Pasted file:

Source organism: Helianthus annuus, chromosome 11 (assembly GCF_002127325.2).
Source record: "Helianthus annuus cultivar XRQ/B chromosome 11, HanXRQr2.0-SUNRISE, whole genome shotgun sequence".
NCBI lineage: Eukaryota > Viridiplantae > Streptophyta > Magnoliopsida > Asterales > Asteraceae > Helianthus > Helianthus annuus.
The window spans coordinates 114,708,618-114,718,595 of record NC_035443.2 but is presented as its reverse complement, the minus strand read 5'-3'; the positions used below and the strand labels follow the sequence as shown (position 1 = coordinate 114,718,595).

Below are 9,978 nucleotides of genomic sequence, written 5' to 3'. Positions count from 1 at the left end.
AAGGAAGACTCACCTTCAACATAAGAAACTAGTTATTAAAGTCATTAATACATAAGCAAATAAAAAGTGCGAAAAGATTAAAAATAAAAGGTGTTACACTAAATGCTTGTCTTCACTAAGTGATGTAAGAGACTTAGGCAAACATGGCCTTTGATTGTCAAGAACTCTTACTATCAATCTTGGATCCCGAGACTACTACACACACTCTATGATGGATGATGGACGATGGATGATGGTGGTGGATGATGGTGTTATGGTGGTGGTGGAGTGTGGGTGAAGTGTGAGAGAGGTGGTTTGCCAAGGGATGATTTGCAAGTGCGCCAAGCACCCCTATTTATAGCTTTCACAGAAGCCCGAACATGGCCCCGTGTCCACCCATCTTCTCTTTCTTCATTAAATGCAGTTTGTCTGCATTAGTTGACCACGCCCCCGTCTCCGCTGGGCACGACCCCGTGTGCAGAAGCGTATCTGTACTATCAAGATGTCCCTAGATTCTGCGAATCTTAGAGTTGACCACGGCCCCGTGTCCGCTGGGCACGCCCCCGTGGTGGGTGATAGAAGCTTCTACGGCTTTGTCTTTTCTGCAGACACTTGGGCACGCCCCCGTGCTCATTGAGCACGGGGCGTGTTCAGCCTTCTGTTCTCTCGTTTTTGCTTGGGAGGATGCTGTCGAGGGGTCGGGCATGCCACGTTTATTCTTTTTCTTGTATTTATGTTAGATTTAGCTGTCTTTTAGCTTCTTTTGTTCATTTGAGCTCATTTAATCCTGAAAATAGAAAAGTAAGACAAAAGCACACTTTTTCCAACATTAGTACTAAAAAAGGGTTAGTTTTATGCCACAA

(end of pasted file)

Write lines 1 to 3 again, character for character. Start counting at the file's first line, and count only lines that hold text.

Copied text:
Source organism: Helianthus annuus, chromosome 11 (assembly GCF_002127325.2).
Source record: "Helianthus annuus cultivar XRQ/B chromosome 11, HanXRQr2.0-SUNRISE, whole genome shotgun sequence".
NCBI lineage: Eukaryota > Viridiplantae > Streptophyta > Magnoliopsida > Asterales > Asteraceae > Helianthus > Helianthus annuus.